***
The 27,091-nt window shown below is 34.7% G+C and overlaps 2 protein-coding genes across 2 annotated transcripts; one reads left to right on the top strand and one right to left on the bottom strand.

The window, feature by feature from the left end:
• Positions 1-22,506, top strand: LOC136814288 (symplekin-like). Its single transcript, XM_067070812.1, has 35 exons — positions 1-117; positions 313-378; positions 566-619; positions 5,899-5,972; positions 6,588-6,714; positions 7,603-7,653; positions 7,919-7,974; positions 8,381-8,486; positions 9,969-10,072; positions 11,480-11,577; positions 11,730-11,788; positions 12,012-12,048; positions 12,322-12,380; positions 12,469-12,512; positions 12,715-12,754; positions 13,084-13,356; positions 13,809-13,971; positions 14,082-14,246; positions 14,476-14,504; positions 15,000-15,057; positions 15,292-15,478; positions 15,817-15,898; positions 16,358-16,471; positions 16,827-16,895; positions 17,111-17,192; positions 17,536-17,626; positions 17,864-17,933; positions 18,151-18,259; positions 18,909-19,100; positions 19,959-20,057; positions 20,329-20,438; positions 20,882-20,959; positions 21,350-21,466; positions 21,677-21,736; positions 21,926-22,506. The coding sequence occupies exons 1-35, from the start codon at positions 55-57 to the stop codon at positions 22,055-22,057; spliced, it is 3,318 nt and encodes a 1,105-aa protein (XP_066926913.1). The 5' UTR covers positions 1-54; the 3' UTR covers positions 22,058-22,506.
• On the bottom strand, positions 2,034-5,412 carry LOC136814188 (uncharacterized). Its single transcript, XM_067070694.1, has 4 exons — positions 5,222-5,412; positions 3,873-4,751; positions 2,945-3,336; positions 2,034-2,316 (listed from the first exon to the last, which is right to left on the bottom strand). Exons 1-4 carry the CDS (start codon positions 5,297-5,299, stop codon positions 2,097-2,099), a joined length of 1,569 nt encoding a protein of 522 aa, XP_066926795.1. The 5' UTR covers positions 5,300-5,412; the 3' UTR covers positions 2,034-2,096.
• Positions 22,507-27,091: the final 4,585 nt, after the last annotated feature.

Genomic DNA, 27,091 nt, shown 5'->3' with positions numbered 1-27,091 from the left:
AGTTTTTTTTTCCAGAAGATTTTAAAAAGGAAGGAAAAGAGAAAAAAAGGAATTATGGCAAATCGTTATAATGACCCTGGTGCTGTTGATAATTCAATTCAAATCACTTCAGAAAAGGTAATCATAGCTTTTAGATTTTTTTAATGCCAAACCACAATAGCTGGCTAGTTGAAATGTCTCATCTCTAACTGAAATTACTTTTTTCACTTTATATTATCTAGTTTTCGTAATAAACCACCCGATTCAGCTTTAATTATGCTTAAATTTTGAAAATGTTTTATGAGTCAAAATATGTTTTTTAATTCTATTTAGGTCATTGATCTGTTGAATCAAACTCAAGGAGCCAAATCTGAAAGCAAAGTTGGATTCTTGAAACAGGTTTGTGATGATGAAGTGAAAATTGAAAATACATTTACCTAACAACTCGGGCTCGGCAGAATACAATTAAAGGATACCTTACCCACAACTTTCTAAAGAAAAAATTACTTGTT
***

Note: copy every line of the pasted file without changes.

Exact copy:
The 27,091-nt window shown below is 34.7% G+C and overlaps 2 protein-coding genes across 2 annotated transcripts; one reads left to right on the top strand and one right to left on the bottom strand.

The window, feature by feature from the left end:
• Positions 1-22,506, top strand: LOC136814288 (symplekin-like). Its single transcript, XM_067070812.1, has 35 exons — positions 1-117; positions 313-378; positions 566-619; positions 5,899-5,972; positions 6,588-6,714; positions 7,603-7,653; positions 7,919-7,974; positions 8,381-8,486; positions 9,969-10,072; positions 11,480-11,577; positions 11,730-11,788; positions 12,012-12,048; positions 12,322-12,380; positions 12,469-12,512; positions 12,715-12,754; positions 13,084-13,356; positions 13,809-13,971; positions 14,082-14,246; positions 14,476-14,504; positions 15,000-15,057; positions 15,292-15,478; positions 15,817-15,898; positions 16,358-16,471; positions 16,827-16,895; positions 17,111-17,192; positions 17,536-17,626; positions 17,864-17,933; positions 18,151-18,259; positions 18,909-19,100; positions 19,959-20,057; positions 20,329-20,438; positions 20,882-20,959; positions 21,350-21,466; positions 21,677-21,736; positions 21,926-22,506. The coding sequence occupies exons 1-35, from the start codon at positions 55-57 to the stop codon at positions 22,055-22,057; spliced, it is 3,318 nt and encodes a 1,105-aa protein (XP_066926913.1). The 5' UTR covers positions 1-54; the 3' UTR covers positions 22,058-22,506.
• On the bottom strand, positions 2,034-5,412 carry LOC136814188 (uncharacterized). Its single transcript, XM_067070694.1, has 4 exons — positions 5,222-5,412; positions 3,873-4,751; positions 2,945-3,336; positions 2,034-2,316 (listed from the first exon to the last, which is right to left on the bottom strand). Exons 1-4 carry the CDS (start codon positions 5,297-5,299, stop codon positions 2,097-2,099), a joined length of 1,569 nt encoding a protein of 522 aa, XP_066926795.1. The 5' UTR covers positions 5,300-5,412; the 3' UTR covers positions 2,034-2,096.
• Positions 22,507-27,091: the final 4,585 nt, after the last annotated feature.

Genomic DNA, 27,091 nt, shown 5'->3' with positions numbered 1-27,091 from the left:
AGTTTTTTTTTCCAGAAGATTTTAAAAAGGAAGGAAAAGAGAAAAAAAGGAATTATGGCAAATCGTTATAATGACCCTGGTGCTGTTGATAATTCAATTCAAATCACTTCAGAAAAGGTAATCATAGCTTTTAGATTTTTTTAATGCCAAACCACAATAGCTGGCTAGTTGAAATGTCTCATCTCTAACTGAAATTACTTTTTTCACTTTATATTATCTAGTTTTCGTAATAAACCACCCGATTCAGCTTTAATTATGCTTAAATTTTGAAAATGTTTTATGAGTCAAAATATGTTTTTTAATTCTATTTAGGTCATTGATCTGTTGAATCAAACTCAAGGAGCCAAATCTGAAAGCAAAGTTGGATTCTTGAAACAGGTTTGTGATGATGAAGTGAAAATTGAAAATACATTTACCTAACAACTCGGGCTCGGCAGAATACAATTAAAGGATACCTTACCCACAACTTTCTAAAGAAAAAATTACTTGTT